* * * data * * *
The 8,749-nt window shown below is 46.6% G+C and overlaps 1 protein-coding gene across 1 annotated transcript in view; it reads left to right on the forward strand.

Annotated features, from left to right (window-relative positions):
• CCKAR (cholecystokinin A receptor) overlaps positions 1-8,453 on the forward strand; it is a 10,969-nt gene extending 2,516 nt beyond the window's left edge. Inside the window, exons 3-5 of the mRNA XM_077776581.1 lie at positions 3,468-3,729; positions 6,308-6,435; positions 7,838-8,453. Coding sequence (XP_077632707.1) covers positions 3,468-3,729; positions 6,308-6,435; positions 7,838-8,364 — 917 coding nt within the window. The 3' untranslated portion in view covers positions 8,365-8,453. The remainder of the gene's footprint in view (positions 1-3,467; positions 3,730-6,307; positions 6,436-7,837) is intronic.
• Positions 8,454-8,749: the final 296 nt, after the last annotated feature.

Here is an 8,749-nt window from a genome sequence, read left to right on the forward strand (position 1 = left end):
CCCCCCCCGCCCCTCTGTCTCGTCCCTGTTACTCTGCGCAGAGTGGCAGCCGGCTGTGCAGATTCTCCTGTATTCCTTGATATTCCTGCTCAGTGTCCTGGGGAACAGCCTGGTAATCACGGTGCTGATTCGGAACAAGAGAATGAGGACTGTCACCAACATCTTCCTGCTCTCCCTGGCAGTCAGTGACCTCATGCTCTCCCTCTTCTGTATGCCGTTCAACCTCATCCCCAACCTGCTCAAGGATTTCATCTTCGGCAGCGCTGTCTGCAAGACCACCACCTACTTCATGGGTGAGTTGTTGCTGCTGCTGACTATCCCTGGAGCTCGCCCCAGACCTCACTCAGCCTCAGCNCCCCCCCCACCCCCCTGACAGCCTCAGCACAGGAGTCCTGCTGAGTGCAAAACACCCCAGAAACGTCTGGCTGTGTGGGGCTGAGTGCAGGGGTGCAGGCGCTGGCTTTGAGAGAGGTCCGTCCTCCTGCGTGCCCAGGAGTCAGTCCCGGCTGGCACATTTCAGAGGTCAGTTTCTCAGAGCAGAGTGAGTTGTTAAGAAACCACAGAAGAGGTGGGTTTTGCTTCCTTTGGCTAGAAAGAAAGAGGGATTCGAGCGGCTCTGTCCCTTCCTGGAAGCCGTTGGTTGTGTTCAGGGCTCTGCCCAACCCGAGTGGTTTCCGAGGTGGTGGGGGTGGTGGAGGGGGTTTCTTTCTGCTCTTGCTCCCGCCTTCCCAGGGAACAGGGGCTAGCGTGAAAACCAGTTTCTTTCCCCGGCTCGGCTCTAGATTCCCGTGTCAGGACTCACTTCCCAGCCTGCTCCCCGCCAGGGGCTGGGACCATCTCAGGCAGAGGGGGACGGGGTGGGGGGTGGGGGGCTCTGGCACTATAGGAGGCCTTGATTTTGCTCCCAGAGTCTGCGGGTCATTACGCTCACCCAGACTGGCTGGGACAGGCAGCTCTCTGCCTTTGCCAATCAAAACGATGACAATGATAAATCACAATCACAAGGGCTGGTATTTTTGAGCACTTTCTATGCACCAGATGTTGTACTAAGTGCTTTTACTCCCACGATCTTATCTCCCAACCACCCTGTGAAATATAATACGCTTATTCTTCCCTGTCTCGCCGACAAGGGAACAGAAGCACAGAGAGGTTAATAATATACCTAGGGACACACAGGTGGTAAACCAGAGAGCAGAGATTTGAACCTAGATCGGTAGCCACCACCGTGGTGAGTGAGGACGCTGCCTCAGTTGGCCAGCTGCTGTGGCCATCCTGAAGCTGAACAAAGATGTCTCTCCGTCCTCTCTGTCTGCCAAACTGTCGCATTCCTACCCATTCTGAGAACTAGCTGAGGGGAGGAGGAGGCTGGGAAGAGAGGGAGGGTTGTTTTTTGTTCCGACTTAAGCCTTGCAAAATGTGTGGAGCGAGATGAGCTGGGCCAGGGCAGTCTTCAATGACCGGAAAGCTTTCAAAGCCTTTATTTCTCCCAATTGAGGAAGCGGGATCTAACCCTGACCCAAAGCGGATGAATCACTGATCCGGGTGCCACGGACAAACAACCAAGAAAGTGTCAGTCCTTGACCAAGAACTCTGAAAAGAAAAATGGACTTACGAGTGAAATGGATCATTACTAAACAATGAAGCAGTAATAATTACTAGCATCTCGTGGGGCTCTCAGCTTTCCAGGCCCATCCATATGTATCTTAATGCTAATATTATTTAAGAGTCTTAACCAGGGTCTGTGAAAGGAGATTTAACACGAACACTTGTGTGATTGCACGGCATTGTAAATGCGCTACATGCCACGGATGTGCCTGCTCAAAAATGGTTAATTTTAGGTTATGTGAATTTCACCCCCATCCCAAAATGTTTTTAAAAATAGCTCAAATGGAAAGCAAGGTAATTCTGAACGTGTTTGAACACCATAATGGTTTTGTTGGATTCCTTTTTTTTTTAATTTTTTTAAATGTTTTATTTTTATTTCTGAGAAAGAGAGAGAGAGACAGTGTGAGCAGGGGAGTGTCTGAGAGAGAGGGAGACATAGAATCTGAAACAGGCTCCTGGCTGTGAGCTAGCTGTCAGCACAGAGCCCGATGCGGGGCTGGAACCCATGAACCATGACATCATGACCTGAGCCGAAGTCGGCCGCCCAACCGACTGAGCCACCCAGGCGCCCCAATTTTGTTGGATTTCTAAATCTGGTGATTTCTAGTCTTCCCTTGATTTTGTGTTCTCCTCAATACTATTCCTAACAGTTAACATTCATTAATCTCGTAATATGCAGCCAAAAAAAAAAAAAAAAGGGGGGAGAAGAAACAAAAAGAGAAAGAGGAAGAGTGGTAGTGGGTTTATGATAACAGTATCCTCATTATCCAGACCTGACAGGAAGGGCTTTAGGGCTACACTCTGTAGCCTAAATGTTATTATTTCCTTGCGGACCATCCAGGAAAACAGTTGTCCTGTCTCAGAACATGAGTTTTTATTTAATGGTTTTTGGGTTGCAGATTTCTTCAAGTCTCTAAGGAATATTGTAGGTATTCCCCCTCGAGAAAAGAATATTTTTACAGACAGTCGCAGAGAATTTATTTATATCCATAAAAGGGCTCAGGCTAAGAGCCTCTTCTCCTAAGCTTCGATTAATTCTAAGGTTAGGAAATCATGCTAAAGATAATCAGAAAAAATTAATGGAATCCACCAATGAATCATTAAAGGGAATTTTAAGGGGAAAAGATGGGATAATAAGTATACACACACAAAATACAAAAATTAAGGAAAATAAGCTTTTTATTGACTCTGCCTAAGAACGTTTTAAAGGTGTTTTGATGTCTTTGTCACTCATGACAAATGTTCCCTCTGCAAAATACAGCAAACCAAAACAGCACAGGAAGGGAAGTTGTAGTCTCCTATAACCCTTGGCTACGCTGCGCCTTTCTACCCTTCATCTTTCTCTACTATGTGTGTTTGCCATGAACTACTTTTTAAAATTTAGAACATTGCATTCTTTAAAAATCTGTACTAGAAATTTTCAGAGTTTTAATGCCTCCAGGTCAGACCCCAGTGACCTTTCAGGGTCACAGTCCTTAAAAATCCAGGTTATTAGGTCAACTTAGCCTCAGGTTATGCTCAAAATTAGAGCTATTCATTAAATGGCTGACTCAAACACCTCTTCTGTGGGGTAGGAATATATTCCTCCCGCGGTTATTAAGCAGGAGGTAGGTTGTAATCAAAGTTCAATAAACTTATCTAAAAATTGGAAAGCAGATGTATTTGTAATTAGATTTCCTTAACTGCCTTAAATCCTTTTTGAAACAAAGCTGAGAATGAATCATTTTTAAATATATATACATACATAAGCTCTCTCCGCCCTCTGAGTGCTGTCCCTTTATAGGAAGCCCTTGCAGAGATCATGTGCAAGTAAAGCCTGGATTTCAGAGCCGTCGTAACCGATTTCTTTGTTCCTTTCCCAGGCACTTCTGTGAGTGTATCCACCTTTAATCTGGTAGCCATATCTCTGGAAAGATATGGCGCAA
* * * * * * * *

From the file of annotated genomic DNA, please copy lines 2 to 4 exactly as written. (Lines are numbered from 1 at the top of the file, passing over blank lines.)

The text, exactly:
Annotated features, from left to right (window-relative positions):
• CCKAR (cholecystokinin A receptor) overlaps positions 1-8,453 on the forward strand; it is a 10,969-nt gene extending 2,516 nt beyond the window's left edge. Inside the window, exons 3-5 of the mRNA XM_077776581.1 lie at positions 3,468-3,729; positions 6,308-6,435; positions 7,838-8,453. Coding sequence (XP_077632707.1) covers positions 3,468-3,729; positions 6,308-6,435; positions 7,838-8,364 — 917 coding nt within the window. The 3' untranslated portion in view covers positions 8,365-8,453. The remainder of the gene's footprint in view (positions 1-3,467; positions 3,730-6,307; positions 6,436-7,837) is intronic.
• Positions 8,454-8,749: the final 296 nt, after the last annotated feature.